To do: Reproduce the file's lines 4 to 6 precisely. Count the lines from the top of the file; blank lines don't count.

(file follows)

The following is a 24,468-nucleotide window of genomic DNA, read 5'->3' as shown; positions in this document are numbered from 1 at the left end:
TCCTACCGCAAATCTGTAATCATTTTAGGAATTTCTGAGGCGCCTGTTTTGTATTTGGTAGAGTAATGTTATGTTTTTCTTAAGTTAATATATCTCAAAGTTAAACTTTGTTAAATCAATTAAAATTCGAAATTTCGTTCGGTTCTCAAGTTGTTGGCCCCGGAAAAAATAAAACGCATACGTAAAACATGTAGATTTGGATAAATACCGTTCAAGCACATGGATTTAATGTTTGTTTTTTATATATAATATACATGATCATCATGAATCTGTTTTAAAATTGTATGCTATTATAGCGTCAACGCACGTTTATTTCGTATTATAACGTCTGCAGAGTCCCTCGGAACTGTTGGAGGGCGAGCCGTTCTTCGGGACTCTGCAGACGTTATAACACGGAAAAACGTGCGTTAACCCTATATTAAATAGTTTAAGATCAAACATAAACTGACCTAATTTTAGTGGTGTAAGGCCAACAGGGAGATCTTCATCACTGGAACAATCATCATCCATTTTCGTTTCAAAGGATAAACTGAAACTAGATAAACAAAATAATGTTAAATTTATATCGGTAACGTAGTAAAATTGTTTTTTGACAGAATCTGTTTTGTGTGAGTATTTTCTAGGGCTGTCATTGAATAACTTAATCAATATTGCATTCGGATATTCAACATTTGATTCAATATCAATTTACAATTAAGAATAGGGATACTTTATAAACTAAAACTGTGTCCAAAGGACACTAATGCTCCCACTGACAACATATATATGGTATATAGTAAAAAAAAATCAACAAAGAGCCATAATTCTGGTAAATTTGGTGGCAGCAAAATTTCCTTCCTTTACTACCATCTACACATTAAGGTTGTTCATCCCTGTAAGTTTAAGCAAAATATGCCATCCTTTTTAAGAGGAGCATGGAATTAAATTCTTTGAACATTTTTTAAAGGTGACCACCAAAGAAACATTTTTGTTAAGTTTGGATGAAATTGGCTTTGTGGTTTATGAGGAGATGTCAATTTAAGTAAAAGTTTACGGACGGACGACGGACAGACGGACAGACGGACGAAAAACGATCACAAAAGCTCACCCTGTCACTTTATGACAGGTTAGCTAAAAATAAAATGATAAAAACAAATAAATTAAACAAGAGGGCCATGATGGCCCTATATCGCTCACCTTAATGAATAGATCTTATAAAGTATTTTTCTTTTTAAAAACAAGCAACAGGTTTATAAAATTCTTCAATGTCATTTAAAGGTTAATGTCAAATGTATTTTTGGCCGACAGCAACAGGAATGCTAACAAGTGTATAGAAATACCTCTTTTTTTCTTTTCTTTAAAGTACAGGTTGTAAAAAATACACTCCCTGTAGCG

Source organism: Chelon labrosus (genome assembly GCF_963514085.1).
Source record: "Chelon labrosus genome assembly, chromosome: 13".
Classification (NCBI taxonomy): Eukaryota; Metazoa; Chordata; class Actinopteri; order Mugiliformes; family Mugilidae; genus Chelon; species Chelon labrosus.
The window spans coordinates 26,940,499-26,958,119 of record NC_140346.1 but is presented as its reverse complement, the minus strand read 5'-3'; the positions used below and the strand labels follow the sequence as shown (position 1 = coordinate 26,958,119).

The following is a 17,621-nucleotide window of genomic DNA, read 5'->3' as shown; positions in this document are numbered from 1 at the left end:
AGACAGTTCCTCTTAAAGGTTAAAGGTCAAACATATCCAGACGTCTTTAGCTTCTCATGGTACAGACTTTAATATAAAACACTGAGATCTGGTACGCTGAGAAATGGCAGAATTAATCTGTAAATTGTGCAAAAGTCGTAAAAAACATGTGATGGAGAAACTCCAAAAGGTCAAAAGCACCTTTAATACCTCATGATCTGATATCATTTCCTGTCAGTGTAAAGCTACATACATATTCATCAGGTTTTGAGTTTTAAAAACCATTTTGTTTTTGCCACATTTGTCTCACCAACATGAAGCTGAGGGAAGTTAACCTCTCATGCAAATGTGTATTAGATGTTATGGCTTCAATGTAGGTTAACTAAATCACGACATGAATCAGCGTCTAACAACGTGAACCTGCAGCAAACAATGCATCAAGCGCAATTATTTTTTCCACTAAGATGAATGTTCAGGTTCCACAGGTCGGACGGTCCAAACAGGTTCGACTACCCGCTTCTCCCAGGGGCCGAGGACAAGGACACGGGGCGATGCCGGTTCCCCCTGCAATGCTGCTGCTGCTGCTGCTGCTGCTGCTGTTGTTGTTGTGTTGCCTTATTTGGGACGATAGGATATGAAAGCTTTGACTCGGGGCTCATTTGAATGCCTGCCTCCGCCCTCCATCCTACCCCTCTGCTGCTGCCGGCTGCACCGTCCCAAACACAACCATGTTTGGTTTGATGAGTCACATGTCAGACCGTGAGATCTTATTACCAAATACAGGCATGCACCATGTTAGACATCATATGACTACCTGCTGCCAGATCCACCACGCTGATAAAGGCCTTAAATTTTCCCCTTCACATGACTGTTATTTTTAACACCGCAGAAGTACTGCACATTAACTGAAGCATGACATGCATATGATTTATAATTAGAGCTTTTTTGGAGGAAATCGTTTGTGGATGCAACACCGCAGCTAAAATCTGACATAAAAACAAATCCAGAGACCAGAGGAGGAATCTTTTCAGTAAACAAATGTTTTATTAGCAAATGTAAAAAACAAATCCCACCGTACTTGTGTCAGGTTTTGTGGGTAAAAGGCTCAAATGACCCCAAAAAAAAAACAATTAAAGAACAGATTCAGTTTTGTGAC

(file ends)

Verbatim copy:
Source record: "Chelon labrosus genome assembly, chromosome: 13".
Classification (NCBI taxonomy): Eukaryota; Metazoa; Chordata; class Actinopteri; order Mugiliformes; family Mugilidae; genus Chelon; species Chelon labrosus.
The window spans coordinates 26,940,499-26,958,119 of record NC_140346.1 but is presented as its reverse complement, the minus strand read 5'-3'; the positions used below and the strand labels follow the sequence as shown (position 1 = coordinate 26,958,119).